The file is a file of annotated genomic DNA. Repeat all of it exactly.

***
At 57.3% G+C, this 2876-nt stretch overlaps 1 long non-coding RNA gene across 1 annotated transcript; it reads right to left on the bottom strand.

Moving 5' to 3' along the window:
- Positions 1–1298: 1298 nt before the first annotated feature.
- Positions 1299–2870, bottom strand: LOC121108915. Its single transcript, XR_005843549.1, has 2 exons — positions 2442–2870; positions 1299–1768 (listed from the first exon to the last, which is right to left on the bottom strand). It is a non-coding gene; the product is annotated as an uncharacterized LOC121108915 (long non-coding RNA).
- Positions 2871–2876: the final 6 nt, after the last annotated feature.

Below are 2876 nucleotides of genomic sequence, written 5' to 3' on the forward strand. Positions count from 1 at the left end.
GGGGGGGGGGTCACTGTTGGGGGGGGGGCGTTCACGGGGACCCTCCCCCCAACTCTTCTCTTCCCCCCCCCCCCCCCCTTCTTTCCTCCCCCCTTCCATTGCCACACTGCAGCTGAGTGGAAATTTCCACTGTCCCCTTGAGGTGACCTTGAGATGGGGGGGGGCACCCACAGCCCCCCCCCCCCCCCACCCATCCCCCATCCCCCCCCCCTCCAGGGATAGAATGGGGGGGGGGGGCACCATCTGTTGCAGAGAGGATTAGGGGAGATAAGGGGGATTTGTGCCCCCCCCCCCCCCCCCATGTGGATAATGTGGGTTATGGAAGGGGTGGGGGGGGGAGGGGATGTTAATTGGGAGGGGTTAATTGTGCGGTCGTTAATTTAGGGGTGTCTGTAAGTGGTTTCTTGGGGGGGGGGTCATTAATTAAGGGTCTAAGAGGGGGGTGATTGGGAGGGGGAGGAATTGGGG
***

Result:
At 57.3% G+C, this 2876-nt stretch overlaps 1 long non-coding RNA gene across 1 annotated transcript; it reads right to left on the bottom strand.

Moving 5' to 3' along the window:
- Positions 1–1298: 1298 nt before the first annotated feature.
- Positions 1299–2870, bottom strand: LOC121108915. Its single transcript, XR_005843549.1, has 2 exons — positions 2442–2870; positions 1299–1768 (listed from the first exon to the last, which is right to left on the bottom strand). It is a non-coding gene; the product is annotated as an uncharacterized LOC121108915 (long non-coding RNA).
- Positions 2871–2876: the final 6 nt, after the last annotated feature.

Below are 2876 nucleotides of genomic sequence, written 5' to 3' on the forward strand. Positions count from 1 at the left end.
GGGGGGGGGGTCACTGTTGGGGGGGGGGCGTTCACGGGGACCCTCCCCCCAACTCTTCTCTTCCCCCCCCCCCCCCCCTTCTTTCCTCCCCCCTTCCATTGCCACACTGCAGCTGAGTGGAAATTTCCACTGTCCCCTTGAGGTGACCTTGAGATGGGGGGGGGCACCCACAGCCCCCCCCCCCCCCCACCCATCCCCCATCCCCCCCCCCTCCAGGGATAGAATGGGGGGGGGGGGCACCATCTGTTGCAGAGAGGATTAGGGGAGATAAGGGGGATTTGTGCCCCCCCCCCCCCCCCCATGTGGATAATGTGGGTTATGGAAGGGGTGGGGGGGGGAGGGGATGTTAATTGGGAGGGGTTAATTGTGCGGTCGTTAATTTAGGGGTGTCTGTAAGTGGTTTCTTGGGGGGGGGGTCATTAATTAAGGGTCTAAGAGGGGGGTGATTGGGAGGGGGAGGAATTGGGG